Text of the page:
There is an increasing body of evidence showing that diversity matters, especially when it comes from the top. Leadership teams of varying gender, ethnic and racial makeup perform better financially, experience less employee turnover, and have better customer orientation than their less diverse counterparts. They are also better at recruiting top talent, which leads to a cycle of increasing returns.

Here's Why You Shouldn't Ignore the Workplace Neurotic

Read the literature about the Big-Five Personality Theory, and you may end up baffled how those scoring highly for the trait of neuroticism are able to get through the working day. Characterized by insecurity, anxiety, irritability, oversensitivity and sadness, there is evidence to suggest that neurotics are poor team players who have a weakened ability to focus for sustained periods of time. These traits are not associated with success in the workplace.

Is Your Team Suffering from Collaboration Overload?

Collaboration is no longer a nice-to-have, it's an organizational structure that defines our work environments. Whether we're talking about cross-functional teams, silos breaking down, virtual meeting rooms, huddles, stand-ups, or the myriad technologies that boost teamwork, collaboration has never been more essential to operations. The team - not the individual - is the secret to business success.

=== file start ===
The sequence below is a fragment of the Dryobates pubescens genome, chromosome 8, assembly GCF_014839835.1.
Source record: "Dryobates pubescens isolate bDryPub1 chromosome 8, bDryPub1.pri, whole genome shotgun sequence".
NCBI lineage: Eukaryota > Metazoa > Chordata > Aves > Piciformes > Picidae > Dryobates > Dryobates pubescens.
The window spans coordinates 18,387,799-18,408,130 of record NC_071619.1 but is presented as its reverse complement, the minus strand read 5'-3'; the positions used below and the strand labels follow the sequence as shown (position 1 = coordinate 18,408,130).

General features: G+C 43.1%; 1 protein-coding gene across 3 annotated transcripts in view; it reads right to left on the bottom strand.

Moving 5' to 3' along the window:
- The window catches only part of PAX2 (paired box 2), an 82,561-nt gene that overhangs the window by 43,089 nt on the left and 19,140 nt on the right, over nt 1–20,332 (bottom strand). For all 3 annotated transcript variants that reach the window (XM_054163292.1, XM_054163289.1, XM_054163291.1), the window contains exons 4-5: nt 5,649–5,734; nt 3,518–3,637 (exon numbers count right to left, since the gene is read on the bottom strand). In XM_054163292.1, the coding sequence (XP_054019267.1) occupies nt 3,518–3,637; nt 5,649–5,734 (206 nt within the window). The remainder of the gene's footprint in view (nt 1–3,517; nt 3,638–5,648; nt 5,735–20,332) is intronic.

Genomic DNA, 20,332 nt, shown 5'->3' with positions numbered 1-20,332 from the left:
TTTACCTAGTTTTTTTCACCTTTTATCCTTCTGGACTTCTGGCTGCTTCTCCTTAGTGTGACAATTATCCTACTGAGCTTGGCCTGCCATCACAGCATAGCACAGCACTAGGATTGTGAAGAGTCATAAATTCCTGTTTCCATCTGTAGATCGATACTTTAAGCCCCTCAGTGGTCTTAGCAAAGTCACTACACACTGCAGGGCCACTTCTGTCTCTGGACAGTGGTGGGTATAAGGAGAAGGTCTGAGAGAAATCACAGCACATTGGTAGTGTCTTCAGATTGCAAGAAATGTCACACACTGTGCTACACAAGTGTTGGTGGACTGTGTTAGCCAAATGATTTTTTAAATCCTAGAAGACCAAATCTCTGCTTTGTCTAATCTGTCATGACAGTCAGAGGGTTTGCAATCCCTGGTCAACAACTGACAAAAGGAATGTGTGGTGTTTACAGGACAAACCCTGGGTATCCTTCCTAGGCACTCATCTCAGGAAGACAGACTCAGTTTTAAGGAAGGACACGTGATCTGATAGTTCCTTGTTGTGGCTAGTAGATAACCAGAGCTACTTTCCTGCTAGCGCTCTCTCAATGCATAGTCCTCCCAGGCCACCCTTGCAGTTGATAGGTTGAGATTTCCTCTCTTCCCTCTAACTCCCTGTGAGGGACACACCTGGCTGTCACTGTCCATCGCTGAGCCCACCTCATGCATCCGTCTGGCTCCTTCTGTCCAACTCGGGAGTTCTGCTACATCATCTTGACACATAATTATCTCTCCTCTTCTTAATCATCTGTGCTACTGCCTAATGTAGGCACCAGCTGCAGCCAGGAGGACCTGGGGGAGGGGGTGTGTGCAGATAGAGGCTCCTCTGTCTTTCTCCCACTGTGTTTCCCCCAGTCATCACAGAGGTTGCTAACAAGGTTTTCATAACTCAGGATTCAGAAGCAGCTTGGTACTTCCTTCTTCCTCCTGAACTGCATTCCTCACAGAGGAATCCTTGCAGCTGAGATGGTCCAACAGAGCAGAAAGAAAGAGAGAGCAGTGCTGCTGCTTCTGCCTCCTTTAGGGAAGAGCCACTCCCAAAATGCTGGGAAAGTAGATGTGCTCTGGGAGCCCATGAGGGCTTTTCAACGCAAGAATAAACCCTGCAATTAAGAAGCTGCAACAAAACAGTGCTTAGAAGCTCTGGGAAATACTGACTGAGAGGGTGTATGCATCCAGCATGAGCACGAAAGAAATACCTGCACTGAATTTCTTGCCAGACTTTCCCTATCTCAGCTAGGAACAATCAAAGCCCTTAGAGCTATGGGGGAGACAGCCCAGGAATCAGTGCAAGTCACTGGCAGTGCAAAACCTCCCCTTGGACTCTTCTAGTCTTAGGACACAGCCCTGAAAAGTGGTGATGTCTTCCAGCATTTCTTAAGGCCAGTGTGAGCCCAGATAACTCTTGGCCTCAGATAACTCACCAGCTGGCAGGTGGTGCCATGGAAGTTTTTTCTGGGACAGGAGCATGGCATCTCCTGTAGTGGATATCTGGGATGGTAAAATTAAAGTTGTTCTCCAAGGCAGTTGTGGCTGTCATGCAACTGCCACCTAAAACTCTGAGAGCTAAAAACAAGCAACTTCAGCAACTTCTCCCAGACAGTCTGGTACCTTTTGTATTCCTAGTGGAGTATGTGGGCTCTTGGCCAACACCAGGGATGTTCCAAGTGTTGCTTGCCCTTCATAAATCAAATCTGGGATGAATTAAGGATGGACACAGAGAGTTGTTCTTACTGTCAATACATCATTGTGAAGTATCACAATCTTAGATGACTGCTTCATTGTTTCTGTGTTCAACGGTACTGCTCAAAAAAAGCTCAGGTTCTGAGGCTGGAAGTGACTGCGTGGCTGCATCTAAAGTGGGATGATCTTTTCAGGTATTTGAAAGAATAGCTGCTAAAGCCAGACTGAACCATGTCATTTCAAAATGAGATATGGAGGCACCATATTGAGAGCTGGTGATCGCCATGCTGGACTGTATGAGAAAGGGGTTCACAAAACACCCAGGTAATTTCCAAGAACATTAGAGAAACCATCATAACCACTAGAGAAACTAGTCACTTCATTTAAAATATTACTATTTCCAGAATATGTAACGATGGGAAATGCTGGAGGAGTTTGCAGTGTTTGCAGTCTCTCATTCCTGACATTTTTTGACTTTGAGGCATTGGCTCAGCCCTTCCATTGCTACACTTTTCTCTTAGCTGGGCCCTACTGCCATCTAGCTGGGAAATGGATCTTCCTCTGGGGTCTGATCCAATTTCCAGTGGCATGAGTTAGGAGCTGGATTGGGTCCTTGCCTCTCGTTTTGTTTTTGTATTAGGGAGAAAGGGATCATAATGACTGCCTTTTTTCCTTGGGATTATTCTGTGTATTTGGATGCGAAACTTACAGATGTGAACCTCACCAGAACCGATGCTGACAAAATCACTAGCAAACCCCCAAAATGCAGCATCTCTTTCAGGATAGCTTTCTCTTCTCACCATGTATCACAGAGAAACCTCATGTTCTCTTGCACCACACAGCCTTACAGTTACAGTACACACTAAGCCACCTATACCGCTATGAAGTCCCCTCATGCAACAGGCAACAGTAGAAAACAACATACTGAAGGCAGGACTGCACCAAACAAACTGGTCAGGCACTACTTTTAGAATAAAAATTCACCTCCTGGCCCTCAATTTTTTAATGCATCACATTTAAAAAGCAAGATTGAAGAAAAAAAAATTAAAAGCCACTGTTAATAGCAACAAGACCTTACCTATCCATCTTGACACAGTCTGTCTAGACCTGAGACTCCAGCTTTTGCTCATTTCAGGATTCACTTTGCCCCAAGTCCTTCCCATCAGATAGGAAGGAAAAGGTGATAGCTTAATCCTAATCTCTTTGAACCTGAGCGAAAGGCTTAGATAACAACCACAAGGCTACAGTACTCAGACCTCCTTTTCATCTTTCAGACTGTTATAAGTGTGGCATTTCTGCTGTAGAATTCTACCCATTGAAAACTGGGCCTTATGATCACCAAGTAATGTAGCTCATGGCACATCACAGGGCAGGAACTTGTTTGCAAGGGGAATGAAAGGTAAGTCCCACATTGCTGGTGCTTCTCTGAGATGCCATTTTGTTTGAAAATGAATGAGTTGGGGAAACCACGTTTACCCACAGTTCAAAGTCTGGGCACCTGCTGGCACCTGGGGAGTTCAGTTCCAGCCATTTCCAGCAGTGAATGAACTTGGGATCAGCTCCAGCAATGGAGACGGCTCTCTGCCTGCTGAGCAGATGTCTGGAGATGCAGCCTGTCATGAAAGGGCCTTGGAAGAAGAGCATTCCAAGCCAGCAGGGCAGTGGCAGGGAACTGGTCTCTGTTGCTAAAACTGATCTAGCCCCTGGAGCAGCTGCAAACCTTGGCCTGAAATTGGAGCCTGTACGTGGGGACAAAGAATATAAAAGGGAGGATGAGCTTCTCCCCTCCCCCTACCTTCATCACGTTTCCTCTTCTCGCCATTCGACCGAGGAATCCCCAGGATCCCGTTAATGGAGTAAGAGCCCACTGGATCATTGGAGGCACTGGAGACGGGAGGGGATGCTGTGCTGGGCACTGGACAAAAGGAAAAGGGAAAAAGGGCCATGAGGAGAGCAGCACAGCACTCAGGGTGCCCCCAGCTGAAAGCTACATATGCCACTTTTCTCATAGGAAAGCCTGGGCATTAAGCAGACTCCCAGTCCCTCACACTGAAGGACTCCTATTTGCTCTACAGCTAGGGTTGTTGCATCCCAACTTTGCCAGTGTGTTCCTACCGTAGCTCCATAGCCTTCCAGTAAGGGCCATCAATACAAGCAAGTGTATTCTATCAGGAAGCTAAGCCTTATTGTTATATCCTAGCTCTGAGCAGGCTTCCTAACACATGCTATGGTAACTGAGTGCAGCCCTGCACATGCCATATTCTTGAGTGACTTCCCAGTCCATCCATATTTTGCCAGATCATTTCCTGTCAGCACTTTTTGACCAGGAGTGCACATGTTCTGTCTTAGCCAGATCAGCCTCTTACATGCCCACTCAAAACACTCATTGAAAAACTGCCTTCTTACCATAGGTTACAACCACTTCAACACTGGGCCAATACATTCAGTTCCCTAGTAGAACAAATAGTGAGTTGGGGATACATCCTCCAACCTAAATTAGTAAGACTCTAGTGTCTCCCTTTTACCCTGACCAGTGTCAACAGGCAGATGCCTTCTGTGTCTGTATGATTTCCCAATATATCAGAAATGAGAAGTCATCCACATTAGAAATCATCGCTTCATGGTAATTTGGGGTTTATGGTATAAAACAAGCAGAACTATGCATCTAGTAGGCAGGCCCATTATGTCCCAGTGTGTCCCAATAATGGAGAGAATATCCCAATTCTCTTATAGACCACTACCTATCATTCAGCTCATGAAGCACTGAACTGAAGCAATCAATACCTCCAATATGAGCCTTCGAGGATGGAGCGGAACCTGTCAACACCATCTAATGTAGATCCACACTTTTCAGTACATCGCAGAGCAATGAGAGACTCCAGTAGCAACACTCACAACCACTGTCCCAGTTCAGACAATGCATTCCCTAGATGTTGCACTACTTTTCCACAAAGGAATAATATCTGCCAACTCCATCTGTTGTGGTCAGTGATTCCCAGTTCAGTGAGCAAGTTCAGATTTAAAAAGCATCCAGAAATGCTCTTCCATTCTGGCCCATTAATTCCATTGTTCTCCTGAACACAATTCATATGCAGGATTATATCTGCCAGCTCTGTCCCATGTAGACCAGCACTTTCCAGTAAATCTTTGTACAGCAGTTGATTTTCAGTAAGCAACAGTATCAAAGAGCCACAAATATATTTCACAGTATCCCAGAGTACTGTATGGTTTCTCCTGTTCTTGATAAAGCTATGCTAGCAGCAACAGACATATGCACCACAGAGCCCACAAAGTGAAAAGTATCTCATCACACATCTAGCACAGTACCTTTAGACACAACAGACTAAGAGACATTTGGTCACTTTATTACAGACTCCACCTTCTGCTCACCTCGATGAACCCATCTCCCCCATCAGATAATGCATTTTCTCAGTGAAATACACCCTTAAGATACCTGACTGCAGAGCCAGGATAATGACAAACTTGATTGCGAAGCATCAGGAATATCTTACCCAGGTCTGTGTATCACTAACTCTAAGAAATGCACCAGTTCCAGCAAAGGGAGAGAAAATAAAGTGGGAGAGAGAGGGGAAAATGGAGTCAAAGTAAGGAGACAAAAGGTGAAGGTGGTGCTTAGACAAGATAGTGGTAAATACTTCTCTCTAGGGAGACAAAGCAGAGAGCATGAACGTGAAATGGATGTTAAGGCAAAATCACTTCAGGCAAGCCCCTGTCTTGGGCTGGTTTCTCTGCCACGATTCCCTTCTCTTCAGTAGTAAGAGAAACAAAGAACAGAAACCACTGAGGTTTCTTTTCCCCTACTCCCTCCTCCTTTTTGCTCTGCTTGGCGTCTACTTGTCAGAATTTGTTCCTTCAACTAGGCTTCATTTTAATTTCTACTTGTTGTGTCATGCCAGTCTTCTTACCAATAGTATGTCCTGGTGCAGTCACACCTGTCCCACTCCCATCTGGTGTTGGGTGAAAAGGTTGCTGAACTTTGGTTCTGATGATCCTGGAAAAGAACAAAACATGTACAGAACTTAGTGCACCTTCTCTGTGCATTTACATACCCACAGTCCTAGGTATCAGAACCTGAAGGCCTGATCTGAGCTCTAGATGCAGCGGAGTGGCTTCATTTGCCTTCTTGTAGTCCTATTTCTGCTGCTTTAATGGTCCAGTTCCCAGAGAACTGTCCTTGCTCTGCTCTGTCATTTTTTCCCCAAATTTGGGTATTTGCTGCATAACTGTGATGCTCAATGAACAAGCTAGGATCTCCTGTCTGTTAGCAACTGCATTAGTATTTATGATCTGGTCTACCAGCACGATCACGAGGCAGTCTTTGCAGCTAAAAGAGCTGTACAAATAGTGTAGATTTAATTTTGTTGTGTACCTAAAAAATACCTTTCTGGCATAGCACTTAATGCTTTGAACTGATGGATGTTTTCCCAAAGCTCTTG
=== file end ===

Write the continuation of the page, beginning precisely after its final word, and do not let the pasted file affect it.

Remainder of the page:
7 Things You Should Not Do With A Lone Wolf Employee

There are two types of employees: those who thrive in a team environment, and those who would rather work alone. Though these two groups can work together cohesively when they need to, they typically accomplish much more when allowed to do things their own way.

5 Tips for Painlessly Scaling Your Team

The problem of scaling a team is tough to crack. How do you add more members without breaking the spirit of the existing members? At what point do the old ways of doing things stop working? How can you be sure that the team is scaling at the right rate and in the right way? Success can turn on a small detail, such as a personality clash or one outdated process. What should a team leader do to avoid messing up?

How to Talk About Mistakes (So You Can All Just Move On)

To improve future performance, teams must learn from their mistakes. Despite being an irrefutable truth, few teams do this well. This is not due to a lack of willingness on their part - most organizations devote countless hours to after-action reviews, project postmortems and similar analysis to help the team reflect on what it did wrong and avoid similar mistakes in the future. More often than not, these actions fail to drive any real change in future outcomes.

When Your Team is Remote, Does Personality Even Matter?

Understanding the various personalities on your team is important for getting people working together in the way you'd like. That is why so many organizations use the personality assessment created by Katharine Briggs and Isabel Briggs Myers when putting together effective teams. Personality assessment tools can help select the right team members - people who are likely to bond, innovate, and follow through on the company's goals such that the output of the team is greater than that of its constituent members.